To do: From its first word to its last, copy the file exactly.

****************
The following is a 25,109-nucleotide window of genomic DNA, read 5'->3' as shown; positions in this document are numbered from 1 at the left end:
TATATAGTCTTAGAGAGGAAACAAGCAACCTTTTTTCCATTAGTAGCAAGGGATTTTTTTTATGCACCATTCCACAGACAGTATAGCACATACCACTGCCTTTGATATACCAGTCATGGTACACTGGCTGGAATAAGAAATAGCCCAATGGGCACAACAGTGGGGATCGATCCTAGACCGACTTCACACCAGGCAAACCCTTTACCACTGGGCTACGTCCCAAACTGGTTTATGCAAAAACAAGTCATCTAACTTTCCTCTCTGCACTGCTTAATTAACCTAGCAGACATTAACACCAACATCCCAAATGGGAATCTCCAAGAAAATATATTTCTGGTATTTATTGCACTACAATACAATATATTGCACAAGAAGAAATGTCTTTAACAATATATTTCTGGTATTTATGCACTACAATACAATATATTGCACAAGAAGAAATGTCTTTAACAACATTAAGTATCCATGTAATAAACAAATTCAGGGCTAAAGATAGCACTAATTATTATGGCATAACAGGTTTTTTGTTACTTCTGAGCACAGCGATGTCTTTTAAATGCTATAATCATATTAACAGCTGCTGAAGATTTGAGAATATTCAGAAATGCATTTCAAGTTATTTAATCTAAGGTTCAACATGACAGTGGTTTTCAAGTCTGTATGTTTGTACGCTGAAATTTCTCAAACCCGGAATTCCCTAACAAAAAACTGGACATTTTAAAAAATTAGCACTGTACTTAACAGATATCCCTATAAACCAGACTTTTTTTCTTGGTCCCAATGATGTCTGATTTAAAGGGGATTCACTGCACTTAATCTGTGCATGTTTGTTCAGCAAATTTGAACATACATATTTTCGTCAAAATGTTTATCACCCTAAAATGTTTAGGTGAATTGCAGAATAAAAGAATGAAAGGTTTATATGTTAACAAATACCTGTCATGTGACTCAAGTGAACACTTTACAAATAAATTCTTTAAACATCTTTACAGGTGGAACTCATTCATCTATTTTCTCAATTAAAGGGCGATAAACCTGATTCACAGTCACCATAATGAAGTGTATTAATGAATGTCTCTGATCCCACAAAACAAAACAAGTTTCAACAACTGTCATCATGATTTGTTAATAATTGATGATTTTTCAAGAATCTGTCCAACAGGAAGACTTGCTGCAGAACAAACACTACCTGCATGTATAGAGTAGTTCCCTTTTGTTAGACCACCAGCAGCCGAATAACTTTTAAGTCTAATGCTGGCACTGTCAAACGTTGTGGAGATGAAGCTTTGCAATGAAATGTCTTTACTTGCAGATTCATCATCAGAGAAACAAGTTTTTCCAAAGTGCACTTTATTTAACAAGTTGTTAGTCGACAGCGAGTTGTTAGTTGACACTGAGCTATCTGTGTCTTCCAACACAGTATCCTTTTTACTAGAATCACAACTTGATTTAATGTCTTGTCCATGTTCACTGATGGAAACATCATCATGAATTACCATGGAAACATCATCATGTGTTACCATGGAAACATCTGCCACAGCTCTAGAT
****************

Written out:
The following is a 25,109-nucleotide window of genomic DNA, read 5'->3' as shown; positions in this document are numbered from 1 at the left end:
TATATAGTCTTAGAGAGGAAACAAGCAACCTTTTTTCCATTAGTAGCAAGGGATTTTTTTTATGCACCATTCCACAGACAGTATAGCACATACCACTGCCTTTGATATACCAGTCATGGTACACTGGCTGGAATAAGAAATAGCCCAATGGGCACAACAGTGGGGATCGATCCTAGACCGACTTCACACCAGGCAAACCCTTTACCACTGGGCTACGTCCCAAACTGGTTTATGCAAAAACAAGTCATCTAACTTTCCTCTCTGCACTGCTTAATTAACCTAGCAGACATTAACACCAACATCCCAAATGGGAATCTCCAAGAAAATATATTTCTGGTATTTATTGCACTACAATACAATATATTGCACAAGAAGAAATGTCTTTAACAATATATTTCTGGTATTTATGCACTACAATACAATATATTGCACAAGAAGAAATGTCTTTAACAACATTAAGTATCCATGTAATAAACAAATTCAGGGCTAAAGATAGCACTAATTATTATGGCATAACAGGTTTTTTGTTACTTCTGAGCACAGCGATGTCTTTTAAATGCTATAATCATATTAACAGCTGCTGAAGATTTGAGAATATTCAGAAATGCATTTCAAGTTATTTAATCTAAGGTTCAACATGACAGTGGTTTTCAAGTCTGTATGTTTGTACGCTGAAATTTCTCAAACCCGGAATTCCCTAACAAAAAACTGGACATTTTAAAAAATTAGCACTGTACTTAACAGATATCCCTATAAACCAGACTTTTTTTCTTGGTCCCAATGATGTCTGATTTAAAGGGGATTCACTGCACTTAATCTGTGCATGTTTGTTCAGCAAATTTGAACATACATATTTTCGTCAAAATGTTTATCACCCTAAAATGTTTAGGTGAATTGCAGAATAAAAGAATGAAAGGTTTATATGTTAACAAATACCTGTCATGTGACTCAAGTGAACACTTTACAAATAAATTCTTTAAACATCTTTACAGGTGGAACTCATTCATCTATTTTCTCAATTAAAGGGCGATAAACCTGATTCACAGTCACCATAATGAAGTGTATTAATGAATGTCTCTGATCCCACAAAACAAAACAAGTTTCAACAACTGTCATCATGATTTGTTAATAATTGATGATTTTTCAAGAATCTGTCCAACAGGAAGACTTGCTGCAGAACAAACACTACCTGCATGTATAGAGTAGTTCCCTTTTGTTAGACCACCAGCAGCCGAATAACTTTTAAGTCTAATGCTGGCACTGTCAAACGTTGTGGAGATGAAGCTTTGCAATGAAATGTCTTTACTTGCAGATTCATCATCAGAGAAACAAGTTTTTCCAAAGTGCACTTTATTTAACAAGTTGTTAGTCGACAGCGAGTTGTTAGTTGACACTGAGCTATCTGTGTCTTCCAACACAGTATCCTTTTTACTAGAATCACAACTTGATTTAATGTCTTGTCCATGTTCACTGATGGAAACATCATCATGAATTACCATGGAAACATCATCATGTGTTACCATGGAAACATCTGCCACAGCTCTAGAT